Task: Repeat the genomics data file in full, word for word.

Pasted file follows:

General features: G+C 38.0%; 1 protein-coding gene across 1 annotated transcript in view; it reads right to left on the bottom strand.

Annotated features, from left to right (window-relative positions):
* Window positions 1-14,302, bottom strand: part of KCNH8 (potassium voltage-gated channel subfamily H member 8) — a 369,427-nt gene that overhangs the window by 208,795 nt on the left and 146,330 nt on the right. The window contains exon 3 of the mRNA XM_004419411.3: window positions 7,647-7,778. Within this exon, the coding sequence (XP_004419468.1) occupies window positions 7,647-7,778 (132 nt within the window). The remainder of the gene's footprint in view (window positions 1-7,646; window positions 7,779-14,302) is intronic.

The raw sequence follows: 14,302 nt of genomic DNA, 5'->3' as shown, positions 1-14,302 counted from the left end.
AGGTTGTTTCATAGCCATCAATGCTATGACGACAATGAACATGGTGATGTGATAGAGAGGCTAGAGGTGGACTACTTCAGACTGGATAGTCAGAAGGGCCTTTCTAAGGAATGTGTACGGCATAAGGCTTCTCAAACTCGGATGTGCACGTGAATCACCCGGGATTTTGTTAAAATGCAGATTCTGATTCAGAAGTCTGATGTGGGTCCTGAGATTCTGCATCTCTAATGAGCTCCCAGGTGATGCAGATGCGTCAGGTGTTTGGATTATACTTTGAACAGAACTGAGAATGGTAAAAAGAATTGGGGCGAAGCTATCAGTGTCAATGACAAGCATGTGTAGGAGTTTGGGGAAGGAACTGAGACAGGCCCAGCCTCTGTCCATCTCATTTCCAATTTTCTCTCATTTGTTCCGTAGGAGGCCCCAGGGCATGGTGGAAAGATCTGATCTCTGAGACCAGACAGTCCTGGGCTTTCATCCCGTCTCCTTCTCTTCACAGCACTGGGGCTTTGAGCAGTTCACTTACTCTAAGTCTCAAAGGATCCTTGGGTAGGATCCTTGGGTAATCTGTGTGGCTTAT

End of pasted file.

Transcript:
General features: G+C 38.0%; 1 protein-coding gene across 1 annotated transcript in view; it reads right to left on the bottom strand.

Annotated features, from left to right (window-relative positions):
* Window positions 1-14,302, bottom strand: part of KCNH8 (potassium voltage-gated channel subfamily H member 8) — a 369,427-nt gene that overhangs the window by 208,795 nt on the left and 146,330 nt on the right. The window contains exon 3 of the mRNA XM_004419411.3: window positions 7,647-7,778. Within this exon, the coding sequence (XP_004419468.1) occupies window positions 7,647-7,778 (132 nt within the window). The remainder of the gene's footprint in view (window positions 1-7,646; window positions 7,779-14,302) is intronic.

The raw sequence follows: 14,302 nt of genomic DNA, 5'->3' as shown, positions 1-14,302 counted from the left end.
AGGTTGTTTCATAGCCATCAATGCTATGACGACAATGAACATGGTGATGTGATAGAGAGGCTAGAGGTGGACTACTTCAGACTGGATAGTCAGAAGGGCCTTTCTAAGGAATGTGTACGGCATAAGGCTTCTCAAACTCGGATGTGCACGTGAATCACCCGGGATTTTGTTAAAATGCAGATTCTGATTCAGAAGTCTGATGTGGGTCCTGAGATTCTGCATCTCTAATGAGCTCCCAGGTGATGCAGATGCGTCAGGTGTTTGGATTATACTTTGAACAGAACTGAGAATGGTAAAAAGAATTGGGGCGAAGCTATCAGTGTCAATGACAAGCATGTGTAGGAGTTTGGGGAAGGAACTGAGACAGGCCCAGCCTCTGTCCATCTCATTTCCAATTTTCTCTCATTTGTTCCGTAGGAGGCCCCAGGGCATGGTGGAAAGATCTGATCTCTGAGACCAGACAGTCCTGGGCTTTCATCCCGTCTCCTTCTCTTCACAGCACTGGGGCTTTGAGCAGTTCACTTACTCTAAGTCTCAAAGGATCCTTGGGTAGGATCCTTGGGTAATCTGTGTGGCTTAT